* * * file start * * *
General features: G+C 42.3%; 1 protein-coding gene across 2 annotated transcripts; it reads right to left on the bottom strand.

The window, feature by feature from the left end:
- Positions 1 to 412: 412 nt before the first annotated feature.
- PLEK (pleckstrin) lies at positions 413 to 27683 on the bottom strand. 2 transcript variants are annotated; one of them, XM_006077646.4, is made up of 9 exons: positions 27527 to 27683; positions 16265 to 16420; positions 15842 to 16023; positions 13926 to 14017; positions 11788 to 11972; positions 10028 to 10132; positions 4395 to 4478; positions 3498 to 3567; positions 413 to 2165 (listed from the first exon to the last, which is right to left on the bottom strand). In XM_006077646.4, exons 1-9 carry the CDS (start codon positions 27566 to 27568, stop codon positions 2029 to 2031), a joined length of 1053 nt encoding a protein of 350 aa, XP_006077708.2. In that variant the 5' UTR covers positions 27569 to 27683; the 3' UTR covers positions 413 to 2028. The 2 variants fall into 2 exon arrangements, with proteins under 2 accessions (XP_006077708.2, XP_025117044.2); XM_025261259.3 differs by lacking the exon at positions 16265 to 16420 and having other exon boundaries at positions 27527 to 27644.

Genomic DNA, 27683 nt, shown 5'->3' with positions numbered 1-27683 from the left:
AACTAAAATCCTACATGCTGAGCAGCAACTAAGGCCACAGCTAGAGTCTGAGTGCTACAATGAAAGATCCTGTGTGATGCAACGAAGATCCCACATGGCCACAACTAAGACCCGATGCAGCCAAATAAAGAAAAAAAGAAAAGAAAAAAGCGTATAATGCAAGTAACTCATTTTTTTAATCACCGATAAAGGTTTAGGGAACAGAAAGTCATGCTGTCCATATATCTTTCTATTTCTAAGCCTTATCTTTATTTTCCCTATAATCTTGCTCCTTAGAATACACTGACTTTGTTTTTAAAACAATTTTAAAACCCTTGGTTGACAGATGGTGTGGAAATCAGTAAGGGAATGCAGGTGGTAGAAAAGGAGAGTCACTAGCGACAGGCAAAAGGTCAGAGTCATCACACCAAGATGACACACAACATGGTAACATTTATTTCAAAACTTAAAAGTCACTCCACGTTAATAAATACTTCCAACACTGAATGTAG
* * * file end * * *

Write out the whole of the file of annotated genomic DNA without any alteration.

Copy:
General features: G+C 42.3%; 1 protein-coding gene across 2 annotated transcripts; it reads right to left on the bottom strand.

The window, feature by feature from the left end:
- Positions 1 to 412: 412 nt before the first annotated feature.
- PLEK (pleckstrin) lies at positions 413 to 27683 on the bottom strand. 2 transcript variants are annotated; one of them, XM_006077646.4, is made up of 9 exons: positions 27527 to 27683; positions 16265 to 16420; positions 15842 to 16023; positions 13926 to 14017; positions 11788 to 11972; positions 10028 to 10132; positions 4395 to 4478; positions 3498 to 3567; positions 413 to 2165 (listed from the first exon to the last, which is right to left on the bottom strand). In XM_006077646.4, exons 1-9 carry the CDS (start codon positions 27566 to 27568, stop codon positions 2029 to 2031), a joined length of 1053 nt encoding a protein of 350 aa, XP_006077708.2. In that variant the 5' UTR covers positions 27569 to 27683; the 3' UTR covers positions 413 to 2028. The 2 variants fall into 2 exon arrangements, with proteins under 2 accessions (XP_006077708.2, XP_025117044.2); XM_025261259.3 differs by lacking the exon at positions 16265 to 16420 and having other exon boundaries at positions 27527 to 27644.

Genomic DNA, 27683 nt, shown 5'->3' with positions numbered 1-27683 from the left:
AACTAAAATCCTACATGCTGAGCAGCAACTAAGGCCACAGCTAGAGTCTGAGTGCTACAATGAAAGATCCTGTGTGATGCAACGAAGATCCCACATGGCCACAACTAAGACCCGATGCAGCCAAATAAAGAAAAAAAGAAAAGAAAAAAGCGTATAATGCAAGTAACTCATTTTTTTAATCACCGATAAAGGTTTAGGGAACAGAAAGTCATGCTGTCCATATATCTTTCTATTTCTAAGCCTTATCTTTATTTTCCCTATAATCTTGCTCCTTAGAATACACTGACTTTGTTTTTAAAACAATTTTAAAACCCTTGGTTGACAGATGGTGTGGAAATCAGTAAGGGAATGCAGGTGGTAGAAAAGGAGAGTCACTAGCGACAGGCAAAAGGTCAGAGTCATCACACCAAGATGACACACAACATGGTAACATTTATTTCAAAACTTAAAAGTCACTCCACGTTAATAAATACTTCCAACACTGAATGTAG